Redundancy is an unpleasant but occasionally necessary part of doing business. Whether your business is going through a period of change or profits are not where they should be, sometimes redundancy is the only way forward. We understand that, which is why our redundancy employment law service is here to help guide you through every step of that journey.
Before starting on the redundancy procedure, it’s very important you learn how to protect yourself from certain negative outcomes.
From claims of unfair dismissal to discrimination allegations, the redundancy process must be handled carefully, sensitively and legally. That’s where Citation’s redundancy employer support comes in.
Our HR and Employment Law teams are experts with commercial or legal experience, as standard. We’ll guide you through the right process. We’ll help you handle sensitive conversations and assist with the selection process. And we’ll be by your side if anything crops up along the way.
With us by your side, you can be confident that you won’t be faced with costly employment tribunals, workplace disruptions or any other difficult redundancy situations.
When it comes to redundancies, it can be an overwhelming and often emotional experience. And we understand that having the support of an expert can relieve some of the stress involved in that process.
We can help you anything from:
All our advice is unique to you. We’ll carefully consider your company’s circumstances and come up with bespoke solutions, that are both legally and commercially sound.
We’re here to help you achieve your desired outcome – without the hassle.
Before making employees redundant, you should consult with them. This must be done individually and in some cases must also be done collectively. During the consultation process, you should cover things like: why redundancies need to be made, and whether or not there are any alternatives to redundancy.
You should try to avoid compulsory redundancies as much as you can. A few alternatives include:
Early retirement on enhanced pension terms can sometimes be an alternative to redundancy and is used as an incentive for employees to retire early. To stay within the law, remember you cannot force any employee into early retirement.
Before going down the redundancy route, remember to consider the costs involved. Everything from statutory redundancy pay to contractual redundancy terms will all come into play. If you're confused about who is entitled to redundancy pay, we've created our own redundancy calculator. Just punch in the number to get a better understanding of what your employees are entitled to and what your obligations are.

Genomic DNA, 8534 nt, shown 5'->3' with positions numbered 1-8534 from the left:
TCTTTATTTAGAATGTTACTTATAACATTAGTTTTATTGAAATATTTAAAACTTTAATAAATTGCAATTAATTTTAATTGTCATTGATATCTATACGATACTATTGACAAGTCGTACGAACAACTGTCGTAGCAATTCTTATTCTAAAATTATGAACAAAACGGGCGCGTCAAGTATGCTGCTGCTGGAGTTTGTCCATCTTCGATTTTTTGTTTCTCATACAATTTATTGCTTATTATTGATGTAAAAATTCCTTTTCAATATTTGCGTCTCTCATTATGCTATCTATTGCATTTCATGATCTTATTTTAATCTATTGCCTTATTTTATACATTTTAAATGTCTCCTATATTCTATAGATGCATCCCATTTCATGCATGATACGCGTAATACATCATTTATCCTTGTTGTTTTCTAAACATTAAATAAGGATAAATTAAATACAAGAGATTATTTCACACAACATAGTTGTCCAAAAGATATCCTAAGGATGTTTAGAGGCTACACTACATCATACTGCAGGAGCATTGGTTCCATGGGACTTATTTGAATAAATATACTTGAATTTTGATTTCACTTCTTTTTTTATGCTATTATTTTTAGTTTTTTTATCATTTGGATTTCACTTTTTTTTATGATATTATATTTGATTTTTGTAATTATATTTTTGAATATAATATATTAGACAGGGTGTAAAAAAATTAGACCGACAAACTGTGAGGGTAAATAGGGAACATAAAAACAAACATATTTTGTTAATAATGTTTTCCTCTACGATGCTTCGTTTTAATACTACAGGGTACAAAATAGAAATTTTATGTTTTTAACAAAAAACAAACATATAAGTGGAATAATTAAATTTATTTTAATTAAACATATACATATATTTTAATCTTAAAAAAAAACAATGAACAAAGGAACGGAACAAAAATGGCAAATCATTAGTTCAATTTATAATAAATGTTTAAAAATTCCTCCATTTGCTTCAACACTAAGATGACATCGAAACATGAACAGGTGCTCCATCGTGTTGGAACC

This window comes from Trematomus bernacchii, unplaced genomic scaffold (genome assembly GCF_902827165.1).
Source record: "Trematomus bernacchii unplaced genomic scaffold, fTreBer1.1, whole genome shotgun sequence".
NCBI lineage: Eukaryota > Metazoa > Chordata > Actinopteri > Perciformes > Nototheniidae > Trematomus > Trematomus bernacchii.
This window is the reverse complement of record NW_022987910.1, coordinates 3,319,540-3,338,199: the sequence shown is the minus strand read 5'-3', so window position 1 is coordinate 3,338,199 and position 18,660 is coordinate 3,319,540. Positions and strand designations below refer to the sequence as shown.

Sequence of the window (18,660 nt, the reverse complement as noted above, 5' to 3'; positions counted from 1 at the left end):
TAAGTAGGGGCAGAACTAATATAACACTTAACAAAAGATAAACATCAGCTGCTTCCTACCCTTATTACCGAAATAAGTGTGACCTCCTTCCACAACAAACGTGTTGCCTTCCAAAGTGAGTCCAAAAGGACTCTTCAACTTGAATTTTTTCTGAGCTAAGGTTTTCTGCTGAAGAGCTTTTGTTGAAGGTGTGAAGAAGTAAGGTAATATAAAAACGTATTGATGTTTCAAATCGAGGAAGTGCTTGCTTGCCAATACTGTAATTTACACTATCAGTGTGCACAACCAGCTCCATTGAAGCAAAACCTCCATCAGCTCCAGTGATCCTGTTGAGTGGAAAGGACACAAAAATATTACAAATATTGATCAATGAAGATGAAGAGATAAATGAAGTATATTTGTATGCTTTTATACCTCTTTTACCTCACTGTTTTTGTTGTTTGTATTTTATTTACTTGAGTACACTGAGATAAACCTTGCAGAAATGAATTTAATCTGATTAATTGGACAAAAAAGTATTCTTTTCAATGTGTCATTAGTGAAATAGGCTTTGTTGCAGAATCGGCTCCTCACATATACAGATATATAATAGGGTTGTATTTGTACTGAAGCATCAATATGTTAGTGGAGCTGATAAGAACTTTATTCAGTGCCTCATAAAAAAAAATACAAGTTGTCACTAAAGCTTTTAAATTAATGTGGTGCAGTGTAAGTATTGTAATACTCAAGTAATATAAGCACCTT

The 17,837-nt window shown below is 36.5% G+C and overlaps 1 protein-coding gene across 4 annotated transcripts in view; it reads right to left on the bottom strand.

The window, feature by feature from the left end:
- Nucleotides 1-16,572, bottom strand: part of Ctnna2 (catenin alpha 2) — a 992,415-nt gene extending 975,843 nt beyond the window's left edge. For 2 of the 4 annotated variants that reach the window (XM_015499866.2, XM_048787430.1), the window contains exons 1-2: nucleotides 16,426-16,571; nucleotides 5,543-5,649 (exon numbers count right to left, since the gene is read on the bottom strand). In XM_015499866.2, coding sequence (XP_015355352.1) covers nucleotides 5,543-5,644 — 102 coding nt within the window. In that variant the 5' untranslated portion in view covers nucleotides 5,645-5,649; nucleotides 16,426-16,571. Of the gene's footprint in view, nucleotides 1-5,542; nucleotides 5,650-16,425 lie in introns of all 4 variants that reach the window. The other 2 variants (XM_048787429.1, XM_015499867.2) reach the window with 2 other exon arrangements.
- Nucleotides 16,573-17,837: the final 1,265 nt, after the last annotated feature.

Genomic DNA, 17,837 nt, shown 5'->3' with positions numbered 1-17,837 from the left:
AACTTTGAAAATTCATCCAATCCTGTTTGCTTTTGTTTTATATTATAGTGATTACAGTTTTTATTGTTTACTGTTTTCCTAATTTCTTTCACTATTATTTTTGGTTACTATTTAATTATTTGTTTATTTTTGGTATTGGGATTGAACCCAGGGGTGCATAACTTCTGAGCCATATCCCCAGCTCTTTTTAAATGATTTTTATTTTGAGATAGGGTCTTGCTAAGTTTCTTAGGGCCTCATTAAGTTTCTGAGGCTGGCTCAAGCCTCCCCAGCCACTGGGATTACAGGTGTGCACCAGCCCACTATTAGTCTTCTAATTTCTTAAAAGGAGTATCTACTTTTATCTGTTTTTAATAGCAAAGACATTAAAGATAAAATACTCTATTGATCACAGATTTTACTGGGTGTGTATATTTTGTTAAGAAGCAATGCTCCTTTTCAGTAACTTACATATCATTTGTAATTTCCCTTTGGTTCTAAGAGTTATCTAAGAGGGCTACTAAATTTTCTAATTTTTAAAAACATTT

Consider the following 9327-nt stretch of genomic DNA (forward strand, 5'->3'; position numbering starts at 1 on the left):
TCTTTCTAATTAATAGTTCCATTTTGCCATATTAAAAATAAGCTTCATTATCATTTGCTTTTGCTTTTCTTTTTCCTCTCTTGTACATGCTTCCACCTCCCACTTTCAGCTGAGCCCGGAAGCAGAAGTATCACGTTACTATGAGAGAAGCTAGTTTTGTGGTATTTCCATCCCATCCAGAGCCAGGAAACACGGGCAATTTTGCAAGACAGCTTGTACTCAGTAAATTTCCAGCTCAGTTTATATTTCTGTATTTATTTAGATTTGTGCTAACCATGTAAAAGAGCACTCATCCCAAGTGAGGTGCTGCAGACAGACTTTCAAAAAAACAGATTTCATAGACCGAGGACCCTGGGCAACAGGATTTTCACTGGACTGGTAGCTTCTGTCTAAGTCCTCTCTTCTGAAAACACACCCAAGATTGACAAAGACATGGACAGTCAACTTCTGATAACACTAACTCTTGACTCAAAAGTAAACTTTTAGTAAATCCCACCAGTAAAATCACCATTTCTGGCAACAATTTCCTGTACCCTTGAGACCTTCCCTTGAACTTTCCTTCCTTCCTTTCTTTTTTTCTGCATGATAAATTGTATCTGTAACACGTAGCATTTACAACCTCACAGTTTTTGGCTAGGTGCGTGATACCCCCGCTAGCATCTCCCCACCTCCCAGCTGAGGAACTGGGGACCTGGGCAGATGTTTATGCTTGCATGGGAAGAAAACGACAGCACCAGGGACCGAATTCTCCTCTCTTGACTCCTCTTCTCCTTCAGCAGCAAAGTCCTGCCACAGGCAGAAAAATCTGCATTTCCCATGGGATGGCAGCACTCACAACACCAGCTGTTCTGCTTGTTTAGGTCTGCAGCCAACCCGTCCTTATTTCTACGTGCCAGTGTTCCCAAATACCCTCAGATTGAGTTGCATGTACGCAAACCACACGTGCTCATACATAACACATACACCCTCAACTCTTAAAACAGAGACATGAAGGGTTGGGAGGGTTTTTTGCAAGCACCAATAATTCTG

Garden leave is relevant to any dismissal. It can be particularly useful in redundancy cases to minimise workplace disruption or prevent redundant employees from accessing confidential data. What is garden leave? Garden leave applies during notice periods and is when an employee’s instructed not to work. When on garden leave, an employee's duty of good faith toward their employer, along with any duties outlined in their contract of employment, must continue. In return, employees receive the same salary and contractual benefits as they would do if they were still at work.
Redundancies arise when employees are no longer needed to perform their job. This could be for a number of reasons:
Redundancies can be either compulsory or voluntary. Before proceeding with any type of redundancy, we’d always recommend seeking legal advice.
For a redundancy to be legitimate, you have to demonstrate that the employee(s) job genuinely no longer exists.
Voluntary redundancy is when you ask employees if they’d like to put themselves forward for redundancy. If nobody or not enough of the right people put themselves forward, you may have to proceed with compulsory redundancy. Anyone can step forward for voluntary redundancy – they’re only volunteering to put themselves in the ‘redundancy pot'. You don’t have to make someone redundant just because they’ve volunteered.
Compulsory redundancy is when employees are required to leave the business, whether they would choose to or not.
If you’re faced with making compulsory redundancies, it’s important you conduct a fair and transparent selection process. This is to make sure that you’re not discriminating against anyone.
Fair reasons when making selections for redundancy include:
Some employers select employees based on a ‘last in, first out’ basis. Although this is allowed (except in Northern Ireland), you must be able to justify your decision to select employees based on their length of service.
Length of service shouldn’t normally form the entirety of your selection criteria.
There are a number of reasons that shouldn’t be used to make an employee redundant.
Some examples include:
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